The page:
DC superhero Wonder Woman has been a comic book staple since 1941, when she first appeared in All Star Comics #8 as a creation of William Moulton Marston and H.G. Peter. Many of us first learned of her from the ABC cartoon “Super Friends,” which ran from 1973 to 1986, though for many, “The New Adventures of Wonder Woman,” airing first on ABC and then CBS between 1975-1979 and starring Lynda Carter as the title character, will always be the original.
The Amazon warrior princess’ transition to the television screen was more convoluted than you might realize. The popular hour-long series from 1975 wasn’t actually the first version made for TV. At some point in the 1960s, a four-minute presentation was filmed in order to create a sample to pitch to the networks. This version was done as a comedy, with Wonder Woman living a sitcom lifestyle at home with her mom. In March of 1974, Cathy Lee Crosby was miscast in ABC´s 90-minute movie, “Wonder Woman.” She bore no resemblance to the traditional Wonder Woman of the comics--for one thing, she was a blonde--and the plotline was lackluster. Wonder Woman had no superhuman abilities in this version, a situation which took its cue from the Wonder Woman of the Silver Age of comic books (circa 1956-1970) in which Diana Prince lost her powers and learned fighting skills. ABC chose not to develop this version into a series, so this was Crosby’s only appearance as the Amazon Princess.
Finally, in 1975, Stanley Ralph Ross (who was responsible for the original four-minute sitcom sampler), managed to get it right. He wrote a version of Wonder Woman´s origin that satisfied fans of the comics, cast Lynda Carter (Ms. World 1972) as Wonder Woman... and ABC finally had a successful pilot with "The New Original Wonder Woman."
The first season of the series took place during the World War II era, which followed the origins of the comic book original closely. Nazis were often involved in Wonder Woman’s adventures. Plots of the three-season series may have been corny most of the time, but they always carried an underlying pride in America and the sense that there´s always a victory right around the corner. Optimism and enthusiasm always shone through.
The series had some elements that became iconic, including how Diana spins to become Wonder Woman, and the theme song. But despite good first season ratings, ABC waffled on bringing the show back. Warner Bros., the production company, offered it to CBS--and CBS said it would pick the show up as long as it was updated to the modern day. At this point, the show became “The New Adventures of Wonder Woman.”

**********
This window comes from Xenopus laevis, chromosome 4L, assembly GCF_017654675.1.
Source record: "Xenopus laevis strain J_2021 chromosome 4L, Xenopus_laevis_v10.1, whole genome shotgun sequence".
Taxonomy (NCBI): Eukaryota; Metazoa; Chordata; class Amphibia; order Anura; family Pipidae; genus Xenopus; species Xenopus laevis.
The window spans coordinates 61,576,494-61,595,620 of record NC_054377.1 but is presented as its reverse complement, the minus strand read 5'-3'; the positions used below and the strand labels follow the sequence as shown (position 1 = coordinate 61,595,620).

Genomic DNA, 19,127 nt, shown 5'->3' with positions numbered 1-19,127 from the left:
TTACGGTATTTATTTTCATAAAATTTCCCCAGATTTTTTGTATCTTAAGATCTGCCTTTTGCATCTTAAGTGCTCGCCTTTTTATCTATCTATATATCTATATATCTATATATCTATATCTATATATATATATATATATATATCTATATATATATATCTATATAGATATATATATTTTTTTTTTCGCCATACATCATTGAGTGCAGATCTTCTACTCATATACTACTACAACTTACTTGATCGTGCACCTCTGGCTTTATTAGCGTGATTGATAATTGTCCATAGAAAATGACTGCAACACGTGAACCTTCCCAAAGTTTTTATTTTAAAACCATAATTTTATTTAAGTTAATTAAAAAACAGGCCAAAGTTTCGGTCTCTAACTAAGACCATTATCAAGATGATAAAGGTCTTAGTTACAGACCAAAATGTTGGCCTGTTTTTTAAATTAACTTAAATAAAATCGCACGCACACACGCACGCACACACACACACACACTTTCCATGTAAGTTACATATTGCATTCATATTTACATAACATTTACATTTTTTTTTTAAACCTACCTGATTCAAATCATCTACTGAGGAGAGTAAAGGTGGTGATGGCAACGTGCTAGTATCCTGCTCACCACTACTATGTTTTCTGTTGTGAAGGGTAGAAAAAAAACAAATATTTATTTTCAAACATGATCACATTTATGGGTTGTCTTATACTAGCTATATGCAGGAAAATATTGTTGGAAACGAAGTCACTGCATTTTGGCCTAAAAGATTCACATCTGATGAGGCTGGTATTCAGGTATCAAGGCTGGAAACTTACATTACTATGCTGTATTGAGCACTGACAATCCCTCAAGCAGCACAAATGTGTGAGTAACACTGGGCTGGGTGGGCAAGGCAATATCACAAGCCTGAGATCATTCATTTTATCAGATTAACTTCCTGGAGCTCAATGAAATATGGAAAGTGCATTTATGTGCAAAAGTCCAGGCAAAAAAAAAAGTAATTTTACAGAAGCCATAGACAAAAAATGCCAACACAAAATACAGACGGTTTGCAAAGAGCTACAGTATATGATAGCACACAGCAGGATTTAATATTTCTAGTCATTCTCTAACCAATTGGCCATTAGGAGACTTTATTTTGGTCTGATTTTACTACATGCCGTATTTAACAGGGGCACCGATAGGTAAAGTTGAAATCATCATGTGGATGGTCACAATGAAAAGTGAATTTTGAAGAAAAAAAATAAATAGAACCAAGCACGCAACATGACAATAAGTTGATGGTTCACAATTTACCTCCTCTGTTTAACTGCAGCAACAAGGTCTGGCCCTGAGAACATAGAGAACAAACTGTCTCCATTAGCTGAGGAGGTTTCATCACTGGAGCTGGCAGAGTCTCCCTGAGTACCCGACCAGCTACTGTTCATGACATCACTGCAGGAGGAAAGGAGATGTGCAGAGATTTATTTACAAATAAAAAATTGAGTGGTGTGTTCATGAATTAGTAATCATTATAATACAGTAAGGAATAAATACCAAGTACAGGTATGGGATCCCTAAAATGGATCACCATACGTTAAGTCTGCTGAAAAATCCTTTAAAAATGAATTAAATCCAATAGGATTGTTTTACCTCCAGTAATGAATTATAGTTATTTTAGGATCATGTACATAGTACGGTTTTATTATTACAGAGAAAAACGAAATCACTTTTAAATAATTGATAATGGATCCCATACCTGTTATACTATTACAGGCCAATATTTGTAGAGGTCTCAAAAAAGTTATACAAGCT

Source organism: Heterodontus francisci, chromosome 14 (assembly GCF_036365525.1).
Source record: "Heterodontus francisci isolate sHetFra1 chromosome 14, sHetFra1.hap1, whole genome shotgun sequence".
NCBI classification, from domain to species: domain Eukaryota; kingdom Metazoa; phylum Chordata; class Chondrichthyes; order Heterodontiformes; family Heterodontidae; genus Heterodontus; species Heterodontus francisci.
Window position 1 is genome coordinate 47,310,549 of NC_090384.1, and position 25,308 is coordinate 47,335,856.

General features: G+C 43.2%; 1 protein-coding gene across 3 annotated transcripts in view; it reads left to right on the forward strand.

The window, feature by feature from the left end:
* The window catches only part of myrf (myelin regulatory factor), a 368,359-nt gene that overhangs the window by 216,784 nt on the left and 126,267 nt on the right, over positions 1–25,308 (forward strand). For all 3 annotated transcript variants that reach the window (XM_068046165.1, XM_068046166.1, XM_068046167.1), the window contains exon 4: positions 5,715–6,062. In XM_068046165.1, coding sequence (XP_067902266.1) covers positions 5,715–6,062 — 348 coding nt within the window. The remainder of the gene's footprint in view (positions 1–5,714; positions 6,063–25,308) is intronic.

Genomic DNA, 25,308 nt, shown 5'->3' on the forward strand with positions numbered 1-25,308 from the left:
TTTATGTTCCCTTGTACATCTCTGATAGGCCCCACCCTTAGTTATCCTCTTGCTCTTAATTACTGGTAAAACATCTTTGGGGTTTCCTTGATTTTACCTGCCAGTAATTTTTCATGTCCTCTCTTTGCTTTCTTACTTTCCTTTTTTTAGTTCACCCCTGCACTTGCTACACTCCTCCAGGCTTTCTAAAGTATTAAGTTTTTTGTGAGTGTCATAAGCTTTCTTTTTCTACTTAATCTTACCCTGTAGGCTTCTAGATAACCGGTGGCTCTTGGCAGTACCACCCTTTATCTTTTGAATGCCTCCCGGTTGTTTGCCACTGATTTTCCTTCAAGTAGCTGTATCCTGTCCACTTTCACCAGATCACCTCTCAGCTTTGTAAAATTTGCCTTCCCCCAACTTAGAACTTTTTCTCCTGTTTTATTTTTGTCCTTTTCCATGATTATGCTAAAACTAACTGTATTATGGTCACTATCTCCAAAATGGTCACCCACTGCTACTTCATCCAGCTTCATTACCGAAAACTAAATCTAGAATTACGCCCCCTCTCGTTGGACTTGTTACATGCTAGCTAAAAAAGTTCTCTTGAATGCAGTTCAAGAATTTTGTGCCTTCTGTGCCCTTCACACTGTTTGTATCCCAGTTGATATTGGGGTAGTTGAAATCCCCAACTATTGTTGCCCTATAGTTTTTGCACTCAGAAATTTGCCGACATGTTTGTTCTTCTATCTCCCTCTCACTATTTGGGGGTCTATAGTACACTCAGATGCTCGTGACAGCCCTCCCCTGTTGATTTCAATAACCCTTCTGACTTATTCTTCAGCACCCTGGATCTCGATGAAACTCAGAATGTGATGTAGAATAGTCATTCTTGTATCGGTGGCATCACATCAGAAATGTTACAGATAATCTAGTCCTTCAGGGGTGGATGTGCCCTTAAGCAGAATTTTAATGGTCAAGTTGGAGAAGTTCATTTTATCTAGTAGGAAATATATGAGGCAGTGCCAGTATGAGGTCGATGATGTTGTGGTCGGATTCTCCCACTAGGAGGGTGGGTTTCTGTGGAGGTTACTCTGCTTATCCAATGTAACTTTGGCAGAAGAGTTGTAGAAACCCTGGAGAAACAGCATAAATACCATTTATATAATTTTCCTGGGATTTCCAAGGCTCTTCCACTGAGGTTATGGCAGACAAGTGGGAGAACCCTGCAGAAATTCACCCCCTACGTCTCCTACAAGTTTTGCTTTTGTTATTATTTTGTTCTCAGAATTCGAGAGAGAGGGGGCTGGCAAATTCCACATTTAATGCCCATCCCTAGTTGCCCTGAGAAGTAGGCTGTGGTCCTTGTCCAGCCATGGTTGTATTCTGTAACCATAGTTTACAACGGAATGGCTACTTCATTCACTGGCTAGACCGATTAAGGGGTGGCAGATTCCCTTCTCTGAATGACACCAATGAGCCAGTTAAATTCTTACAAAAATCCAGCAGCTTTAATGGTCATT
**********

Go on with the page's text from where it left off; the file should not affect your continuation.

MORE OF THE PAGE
In this new version, ageless Diana had returned to Paradise Island for 35 years, but returned to become an agent with the Inter-Agency Defense Command, where she met up with Steve Trevor’s son, Colonel Steven Trevor, Jr. This new version included more standard action-adventure fare and less sophisticated humor, and also added a mobile robot, aliens, clones and a supercomputer. Eventually Diana’s boss, Steve Trevor the younger, was seen less and Wonder Woman did more missions on her own. In the series‘ final episode, “The Man Who Could Not Die,” Diana was reassigned to the L.A. bureau of IADC with a new supporting cast that included a chimpanzee--this was in anticipation of another revamp. The final three episodes, including this one, were aired out of order months after the third season ended in May 1979--at the start of the new TV season, in fall 1979.
Wonder Woman a.k.a. Diana Prince: Lynda Carter provided the heart and soul of the series, portraying Wonder Woman and alter ego Diana Prince as a compassionate, strong, caring woman. Diana Prince was a First Class Petty Officer Yeoman during World War II; Wonder Woman helped fight Nazis during this time. After the end of season one, she apparently returned to Paradise Island for 35 years, returning to the U.S. to become an IADC agent battling bad guys, aliens and more.
Major Steve Trevor: Played by Lyle Waggoner. Trevor, a pilot, ends up in the Bermuda Triangle during an air battle. This is the secret location of Paradise Island, home of the Amazons. Diana rescues him; when her mother the queen decides that games will be held to determine who will accompany him back to America, she participates while wearing a mask.
Steve Trevor, Jr.: Also played by Lyle Waggoner, Steve the younger is the son of Wonder Woman’s old love interest-turned-good-friend. In the present-day of the 1970s, he is Diana’s boss after a promotion that got him out of the action and into the office.
Other minor characters appeared in the series, including General Phil Blankenship (Richard Eastham), Etta Candy (Beatrice Colen) in the first season and Steve Jr.’s new assistant Eve (S. Pearl Sharp).
The Theme Song
By Norman Gimbel and Charles Fox
Wonder Woman, Wonder Woman.
All the world´s waiting for you, and the power you possess.
In your satin tights, fighting for your rights,
And the old Red, White and Blue.
Wonder Woman, Wonder Woman.
Now the world is ready for you, and the wonders you can do.
Make a hawk a dove, stop a war with love,
Make a liar tell the truth.
Wonder Woman, get us out from under, Wonder Woman.
All our hopes are pinned on you, and the magic that you do.
Stop a bullet cold, make the axis fold,
Change their minds and change the world.
Wonder Woman, Wonder Woman.
You´re a wonder, Wonder Woman.
(Incidentally, Norman Gimbel and Charles Fox also wrote Jim Croce´s hit song, "I Got A Name".)